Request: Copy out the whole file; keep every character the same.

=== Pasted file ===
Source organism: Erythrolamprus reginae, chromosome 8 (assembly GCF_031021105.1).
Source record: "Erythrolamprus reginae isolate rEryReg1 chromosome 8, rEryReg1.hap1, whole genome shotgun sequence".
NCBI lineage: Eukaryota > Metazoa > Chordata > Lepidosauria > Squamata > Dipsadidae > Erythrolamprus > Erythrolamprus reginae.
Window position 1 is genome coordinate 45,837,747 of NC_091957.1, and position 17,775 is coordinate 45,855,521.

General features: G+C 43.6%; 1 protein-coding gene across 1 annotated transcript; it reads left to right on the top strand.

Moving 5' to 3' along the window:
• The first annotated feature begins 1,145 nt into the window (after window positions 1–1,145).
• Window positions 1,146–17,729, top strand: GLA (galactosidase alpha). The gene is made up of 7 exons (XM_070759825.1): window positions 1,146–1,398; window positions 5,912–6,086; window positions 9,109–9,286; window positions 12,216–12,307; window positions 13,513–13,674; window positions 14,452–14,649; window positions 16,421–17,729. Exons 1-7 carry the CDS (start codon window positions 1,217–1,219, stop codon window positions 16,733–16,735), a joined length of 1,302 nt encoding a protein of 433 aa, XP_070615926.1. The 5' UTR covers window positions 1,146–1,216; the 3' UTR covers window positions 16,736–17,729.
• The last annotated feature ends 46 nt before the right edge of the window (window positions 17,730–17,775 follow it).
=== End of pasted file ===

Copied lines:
Source organism: Erythrolamprus reginae, chromosome 8 (assembly GCF_031021105.1).
Source record: "Erythrolamprus reginae isolate rEryReg1 chromosome 8, rEryReg1.hap1, whole genome shotgun sequence".
NCBI lineage: Eukaryota > Metazoa > Chordata > Lepidosauria > Squamata > Dipsadidae > Erythrolamprus > Erythrolamprus reginae.
Window position 1 is genome coordinate 45,837,747 of NC_091957.1, and position 17,775 is coordinate 45,855,521.

General features: G+C 43.6%; 1 protein-coding gene across 1 annotated transcript; it reads left to right on the top strand.

Moving 5' to 3' along the window:
• The first annotated feature begins 1,145 nt into the window (after window positions 1–1,145).
• Window positions 1,146–17,729, top strand: GLA (galactosidase alpha). The gene is made up of 7 exons (XM_070759825.1): window positions 1,146–1,398; window positions 5,912–6,086; window positions 9,109–9,286; window positions 12,216–12,307; window positions 13,513–13,674; window positions 14,452–14,649; window positions 16,421–17,729. Exons 1-7 carry the CDS (start codon window positions 1,217–1,219, stop codon window positions 16,733–16,735), a joined length of 1,302 nt encoding a protein of 433 aa, XP_070615926.1. The 5' UTR covers window positions 1,146–1,216; the 3' UTR covers window positions 16,736–17,729.
• The last annotated feature ends 46 nt before the right edge of the window (window positions 17,730–17,775 follow it).